Internet Freedom, Human Rights and Power

Madeline Carr

Research output: Contribution to journalArticlepeer-review

10 Citations (Scopus)
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Internet Freedom is rapidly becoming understood as a normative framework for how the Internet should function and be used globally. Recently declared a human right by the United Nations, it also forms a central pillar of the US 21st Century Statecraft foreign policy doctrine. This article argues that although there is a clear human rights agenda present in this policy, there is also a power element which is much less discussed or acknowledged in the vast literature on Internet Freedom. Through an exploration of both a short history and some important lessons learned about Internet Freedom, this article demonstrates how the US Department of State has adapted to the information age in such a way as to harness individual agency (reconceptualised in policy terms as ‘civilian power’) for the promotion of state power. Although this is by no means as stable or reliable as some more conventional mechanisms, it is an expression of power that meets with few challenges to its legitimacy.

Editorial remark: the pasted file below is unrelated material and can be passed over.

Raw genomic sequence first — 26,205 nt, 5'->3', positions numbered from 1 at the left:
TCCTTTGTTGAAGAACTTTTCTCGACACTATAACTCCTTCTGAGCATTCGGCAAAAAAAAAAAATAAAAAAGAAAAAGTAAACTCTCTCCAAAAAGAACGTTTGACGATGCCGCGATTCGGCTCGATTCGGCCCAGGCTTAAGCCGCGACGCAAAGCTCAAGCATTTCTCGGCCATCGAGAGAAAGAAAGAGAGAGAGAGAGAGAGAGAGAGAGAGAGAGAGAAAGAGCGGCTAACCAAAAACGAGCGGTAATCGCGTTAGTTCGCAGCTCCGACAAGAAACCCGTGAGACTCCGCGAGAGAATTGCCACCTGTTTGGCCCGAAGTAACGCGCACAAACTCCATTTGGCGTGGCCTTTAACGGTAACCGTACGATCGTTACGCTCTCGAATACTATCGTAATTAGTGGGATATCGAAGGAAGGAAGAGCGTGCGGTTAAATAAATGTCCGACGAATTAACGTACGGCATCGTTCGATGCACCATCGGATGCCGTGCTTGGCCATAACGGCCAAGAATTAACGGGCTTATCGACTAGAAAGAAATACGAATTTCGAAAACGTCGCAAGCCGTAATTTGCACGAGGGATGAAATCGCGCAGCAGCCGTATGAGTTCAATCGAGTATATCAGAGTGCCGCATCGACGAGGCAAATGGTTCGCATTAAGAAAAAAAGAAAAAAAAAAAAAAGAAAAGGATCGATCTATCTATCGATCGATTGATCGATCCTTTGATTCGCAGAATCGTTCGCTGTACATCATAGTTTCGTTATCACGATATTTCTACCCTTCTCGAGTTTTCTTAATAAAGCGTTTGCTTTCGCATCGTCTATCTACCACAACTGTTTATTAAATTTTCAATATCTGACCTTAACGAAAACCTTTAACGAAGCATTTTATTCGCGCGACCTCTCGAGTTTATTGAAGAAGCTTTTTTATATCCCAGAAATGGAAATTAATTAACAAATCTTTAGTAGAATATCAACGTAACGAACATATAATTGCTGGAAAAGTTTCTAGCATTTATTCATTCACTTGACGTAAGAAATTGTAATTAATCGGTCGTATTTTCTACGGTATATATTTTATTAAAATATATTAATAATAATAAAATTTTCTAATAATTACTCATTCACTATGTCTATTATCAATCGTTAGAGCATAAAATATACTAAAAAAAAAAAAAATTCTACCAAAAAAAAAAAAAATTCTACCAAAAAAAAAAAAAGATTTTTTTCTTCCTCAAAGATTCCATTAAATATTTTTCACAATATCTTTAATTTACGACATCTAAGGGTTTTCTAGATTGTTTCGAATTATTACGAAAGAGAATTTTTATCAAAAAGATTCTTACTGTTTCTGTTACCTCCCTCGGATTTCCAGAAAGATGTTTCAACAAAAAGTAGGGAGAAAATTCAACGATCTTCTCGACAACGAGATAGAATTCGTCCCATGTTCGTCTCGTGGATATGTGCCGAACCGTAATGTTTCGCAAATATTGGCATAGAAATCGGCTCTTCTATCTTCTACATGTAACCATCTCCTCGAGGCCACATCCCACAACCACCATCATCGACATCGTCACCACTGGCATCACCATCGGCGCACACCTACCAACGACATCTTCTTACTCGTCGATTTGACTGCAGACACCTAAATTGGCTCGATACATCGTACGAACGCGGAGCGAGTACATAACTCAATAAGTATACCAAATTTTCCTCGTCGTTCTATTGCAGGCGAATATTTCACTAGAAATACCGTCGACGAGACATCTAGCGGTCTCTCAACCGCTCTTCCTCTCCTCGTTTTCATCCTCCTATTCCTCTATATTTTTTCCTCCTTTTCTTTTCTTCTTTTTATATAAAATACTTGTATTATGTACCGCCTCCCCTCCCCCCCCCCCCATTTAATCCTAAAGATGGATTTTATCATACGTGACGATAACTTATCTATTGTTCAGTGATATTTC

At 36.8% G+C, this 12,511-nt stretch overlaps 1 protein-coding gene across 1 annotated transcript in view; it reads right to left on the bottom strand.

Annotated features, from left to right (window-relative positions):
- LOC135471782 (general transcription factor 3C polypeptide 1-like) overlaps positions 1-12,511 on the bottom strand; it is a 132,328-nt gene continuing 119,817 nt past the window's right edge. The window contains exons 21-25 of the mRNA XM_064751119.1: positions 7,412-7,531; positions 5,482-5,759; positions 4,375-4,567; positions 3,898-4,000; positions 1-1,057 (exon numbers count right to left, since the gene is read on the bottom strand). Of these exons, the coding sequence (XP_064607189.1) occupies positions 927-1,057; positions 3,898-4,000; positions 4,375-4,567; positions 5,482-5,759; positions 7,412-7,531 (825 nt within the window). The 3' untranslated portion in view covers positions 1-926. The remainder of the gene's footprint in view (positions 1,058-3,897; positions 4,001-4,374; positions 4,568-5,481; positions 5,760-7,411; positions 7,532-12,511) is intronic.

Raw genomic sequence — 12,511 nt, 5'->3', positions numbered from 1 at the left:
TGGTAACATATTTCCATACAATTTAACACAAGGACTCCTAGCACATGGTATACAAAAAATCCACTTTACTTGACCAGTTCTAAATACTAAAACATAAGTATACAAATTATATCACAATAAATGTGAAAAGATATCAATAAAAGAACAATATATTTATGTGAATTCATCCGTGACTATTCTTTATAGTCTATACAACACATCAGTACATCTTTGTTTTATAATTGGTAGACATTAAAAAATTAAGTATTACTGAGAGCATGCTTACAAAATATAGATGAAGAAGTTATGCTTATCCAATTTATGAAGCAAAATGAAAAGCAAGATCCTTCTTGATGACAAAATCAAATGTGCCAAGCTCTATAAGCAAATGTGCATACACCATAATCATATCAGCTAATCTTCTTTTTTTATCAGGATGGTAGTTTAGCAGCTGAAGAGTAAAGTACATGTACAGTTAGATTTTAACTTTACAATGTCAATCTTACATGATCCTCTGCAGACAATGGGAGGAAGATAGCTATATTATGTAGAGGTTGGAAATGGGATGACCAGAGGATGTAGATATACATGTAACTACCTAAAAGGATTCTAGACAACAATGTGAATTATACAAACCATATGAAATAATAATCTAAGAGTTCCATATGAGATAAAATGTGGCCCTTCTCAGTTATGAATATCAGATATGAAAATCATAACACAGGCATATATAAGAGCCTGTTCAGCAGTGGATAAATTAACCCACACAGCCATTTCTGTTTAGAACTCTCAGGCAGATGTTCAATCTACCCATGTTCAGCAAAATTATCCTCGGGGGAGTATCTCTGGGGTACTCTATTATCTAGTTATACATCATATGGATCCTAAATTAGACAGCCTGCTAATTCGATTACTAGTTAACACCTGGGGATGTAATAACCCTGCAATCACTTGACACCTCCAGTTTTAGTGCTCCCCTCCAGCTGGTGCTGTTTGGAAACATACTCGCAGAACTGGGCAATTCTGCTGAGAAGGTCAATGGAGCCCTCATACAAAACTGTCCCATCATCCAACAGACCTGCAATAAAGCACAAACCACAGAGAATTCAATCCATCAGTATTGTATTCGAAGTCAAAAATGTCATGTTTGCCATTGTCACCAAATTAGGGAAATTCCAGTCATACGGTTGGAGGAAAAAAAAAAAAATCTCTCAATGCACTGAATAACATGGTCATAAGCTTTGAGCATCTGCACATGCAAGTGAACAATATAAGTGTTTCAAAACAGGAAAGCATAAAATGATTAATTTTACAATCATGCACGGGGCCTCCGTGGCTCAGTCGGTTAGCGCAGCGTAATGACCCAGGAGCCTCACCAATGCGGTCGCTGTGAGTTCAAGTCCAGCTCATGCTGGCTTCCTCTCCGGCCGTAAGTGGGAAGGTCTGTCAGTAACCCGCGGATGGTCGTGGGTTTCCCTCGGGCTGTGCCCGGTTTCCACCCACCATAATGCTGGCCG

Original languageEnglish
Pages (from-to)621-637
Number of pages17
JournalAustralian Journal of International Affairs
Issue number5
Early online date19 Sept 2013
Publication statusPublished - 01 Nov 2013


  • 21st century statecraft
  • civilian power
  • internet censorship
  • internet freedom
  • miliblogs
  • social construction of technology
  • US power


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